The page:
Q&A with Health and Human Services Secretary Kathleen Sebelius
At a Sept. 30 Monitor breakfast, Health and Human Services Secretary Kathleen Sebelius discussed progress in implementing the Affordable Care Act, misinformation about health-care reform, and the dangers of anonymous campaign cash.
Health and Human Services Secretary Kathleen Sebelius leads a department with a $900 billion budget that includes Medicare, Medicaid, Social Security, and the National Institutes of Health. She was previously governor of Kansas. Secretary Sebelius was guest speaker at the Sept. 30 Monitor breakfast in Washington, D.C.Skip to next paragraph
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Misinformation about health-care reform:
"It's frustrating at times to talk to folks who still have no idea ... [and] are repeating some of the myths of the past. I remind myself that after 18 months of debate ... [and] a couple of hundred million dollars' worth of TV ads that drove misinformation, I shouldn't be surprised."
Progress in implementing the Affordable Care Act:
"The implementation ... has been going amazingly well for regulations that are basically being written by three agencies ... Labor, HHS, and Treasury.... Step 1 was really trying to stabilize and fix the system, so people who have insurance actually got benefits when they needed them."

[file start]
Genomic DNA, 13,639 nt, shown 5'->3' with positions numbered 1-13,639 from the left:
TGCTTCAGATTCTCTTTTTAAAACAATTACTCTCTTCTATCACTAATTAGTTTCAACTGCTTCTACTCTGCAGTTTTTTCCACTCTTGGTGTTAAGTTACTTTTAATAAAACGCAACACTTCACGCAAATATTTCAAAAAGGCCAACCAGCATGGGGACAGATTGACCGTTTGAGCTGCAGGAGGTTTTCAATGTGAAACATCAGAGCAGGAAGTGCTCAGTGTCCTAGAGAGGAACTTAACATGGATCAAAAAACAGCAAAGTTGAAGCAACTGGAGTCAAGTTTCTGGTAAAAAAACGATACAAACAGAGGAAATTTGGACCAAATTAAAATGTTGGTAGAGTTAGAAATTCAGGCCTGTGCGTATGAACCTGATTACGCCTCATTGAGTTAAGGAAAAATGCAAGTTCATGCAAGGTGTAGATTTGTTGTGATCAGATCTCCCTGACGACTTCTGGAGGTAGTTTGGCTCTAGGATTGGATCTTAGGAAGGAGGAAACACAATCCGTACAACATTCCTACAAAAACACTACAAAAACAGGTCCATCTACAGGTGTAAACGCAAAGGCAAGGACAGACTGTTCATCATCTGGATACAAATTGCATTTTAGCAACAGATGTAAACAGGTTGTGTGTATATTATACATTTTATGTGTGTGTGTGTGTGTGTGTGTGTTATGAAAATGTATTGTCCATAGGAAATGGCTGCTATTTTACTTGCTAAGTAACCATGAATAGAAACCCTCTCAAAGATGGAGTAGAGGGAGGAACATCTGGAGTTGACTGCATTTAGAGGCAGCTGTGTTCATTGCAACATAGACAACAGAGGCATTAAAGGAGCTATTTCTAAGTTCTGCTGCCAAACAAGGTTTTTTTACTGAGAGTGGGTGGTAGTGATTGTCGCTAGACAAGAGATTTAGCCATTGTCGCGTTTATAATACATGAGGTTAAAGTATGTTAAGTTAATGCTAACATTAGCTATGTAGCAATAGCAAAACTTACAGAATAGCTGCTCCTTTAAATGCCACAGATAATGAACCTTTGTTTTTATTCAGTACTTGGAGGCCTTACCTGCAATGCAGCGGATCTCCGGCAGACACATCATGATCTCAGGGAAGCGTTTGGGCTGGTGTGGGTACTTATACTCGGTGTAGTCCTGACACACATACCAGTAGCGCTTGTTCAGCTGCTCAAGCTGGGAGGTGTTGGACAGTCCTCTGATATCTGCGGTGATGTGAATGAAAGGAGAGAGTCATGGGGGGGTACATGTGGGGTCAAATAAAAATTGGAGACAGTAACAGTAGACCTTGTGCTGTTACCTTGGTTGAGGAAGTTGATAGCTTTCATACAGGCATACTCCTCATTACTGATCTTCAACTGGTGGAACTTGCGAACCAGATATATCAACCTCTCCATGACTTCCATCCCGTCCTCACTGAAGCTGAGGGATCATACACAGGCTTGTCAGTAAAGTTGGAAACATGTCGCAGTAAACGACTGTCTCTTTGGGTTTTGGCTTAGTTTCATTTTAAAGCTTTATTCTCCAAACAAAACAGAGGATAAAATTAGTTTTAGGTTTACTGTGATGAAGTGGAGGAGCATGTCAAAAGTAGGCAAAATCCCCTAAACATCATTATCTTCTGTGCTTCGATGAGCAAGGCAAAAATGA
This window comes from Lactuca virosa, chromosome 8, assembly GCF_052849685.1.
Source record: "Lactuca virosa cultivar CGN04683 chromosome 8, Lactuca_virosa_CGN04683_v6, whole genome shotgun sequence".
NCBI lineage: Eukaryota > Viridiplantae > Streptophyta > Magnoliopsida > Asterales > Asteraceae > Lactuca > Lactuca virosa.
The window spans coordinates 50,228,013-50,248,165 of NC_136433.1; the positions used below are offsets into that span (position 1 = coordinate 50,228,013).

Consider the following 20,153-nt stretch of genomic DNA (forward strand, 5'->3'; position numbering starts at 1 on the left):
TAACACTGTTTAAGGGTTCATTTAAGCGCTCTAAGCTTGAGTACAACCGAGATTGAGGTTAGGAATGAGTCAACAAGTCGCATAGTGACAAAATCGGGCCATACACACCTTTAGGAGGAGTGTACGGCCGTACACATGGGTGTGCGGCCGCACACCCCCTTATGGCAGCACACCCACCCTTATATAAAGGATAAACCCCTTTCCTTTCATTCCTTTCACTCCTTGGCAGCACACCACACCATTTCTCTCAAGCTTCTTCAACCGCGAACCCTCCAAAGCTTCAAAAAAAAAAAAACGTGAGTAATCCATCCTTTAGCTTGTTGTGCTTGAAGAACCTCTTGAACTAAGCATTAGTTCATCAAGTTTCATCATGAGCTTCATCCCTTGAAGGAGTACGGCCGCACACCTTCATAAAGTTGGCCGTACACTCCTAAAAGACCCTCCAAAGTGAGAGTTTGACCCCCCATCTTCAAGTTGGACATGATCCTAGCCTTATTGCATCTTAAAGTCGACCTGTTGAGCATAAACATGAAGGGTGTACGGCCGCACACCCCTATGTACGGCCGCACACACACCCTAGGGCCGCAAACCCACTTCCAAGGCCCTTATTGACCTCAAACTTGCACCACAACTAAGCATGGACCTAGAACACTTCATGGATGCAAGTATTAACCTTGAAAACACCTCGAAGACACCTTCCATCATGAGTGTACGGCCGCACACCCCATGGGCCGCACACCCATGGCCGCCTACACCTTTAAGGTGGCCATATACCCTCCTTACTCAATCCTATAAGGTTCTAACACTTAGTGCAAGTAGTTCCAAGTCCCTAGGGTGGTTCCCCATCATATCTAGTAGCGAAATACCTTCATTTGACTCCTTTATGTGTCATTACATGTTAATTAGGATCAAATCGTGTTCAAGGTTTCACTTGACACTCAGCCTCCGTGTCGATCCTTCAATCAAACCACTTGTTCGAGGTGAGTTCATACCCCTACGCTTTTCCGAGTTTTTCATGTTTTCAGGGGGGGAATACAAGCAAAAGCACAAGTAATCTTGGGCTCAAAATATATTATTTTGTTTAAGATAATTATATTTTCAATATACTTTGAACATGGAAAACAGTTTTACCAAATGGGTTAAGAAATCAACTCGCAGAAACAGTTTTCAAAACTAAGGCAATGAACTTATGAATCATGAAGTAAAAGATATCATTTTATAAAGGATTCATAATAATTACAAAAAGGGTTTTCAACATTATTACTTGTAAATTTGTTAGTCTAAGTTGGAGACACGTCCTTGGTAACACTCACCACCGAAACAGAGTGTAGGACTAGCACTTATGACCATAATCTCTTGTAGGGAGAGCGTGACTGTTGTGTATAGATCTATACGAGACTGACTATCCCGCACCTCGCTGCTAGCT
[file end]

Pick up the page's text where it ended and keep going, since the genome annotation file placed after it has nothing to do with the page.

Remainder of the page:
Dealing with Republican plans to defund what they call Obamacare:
"First, we can win the elections.... I've been a governor at tight budget times.... You do what you can with what you have. So we reassess everything, and we figure out ways that we can move forward."
Charges that she has an animus toward health insurance companies:
"This is a health-care model built around the private market, anticipating that, frankly, it may be the salvation of the private market."
Dangers of anonymous campaign cash:
"The untold story of 2010 is not the 'tea party' or ... the health-care bill.... It is the amount of money that is flowing in districts around the country and particularly the amount of anonymous money.... I think that is pretty dangerous."
A Kansas man who asked on Twitter when she is running for president:
"No time soon. Just tell him."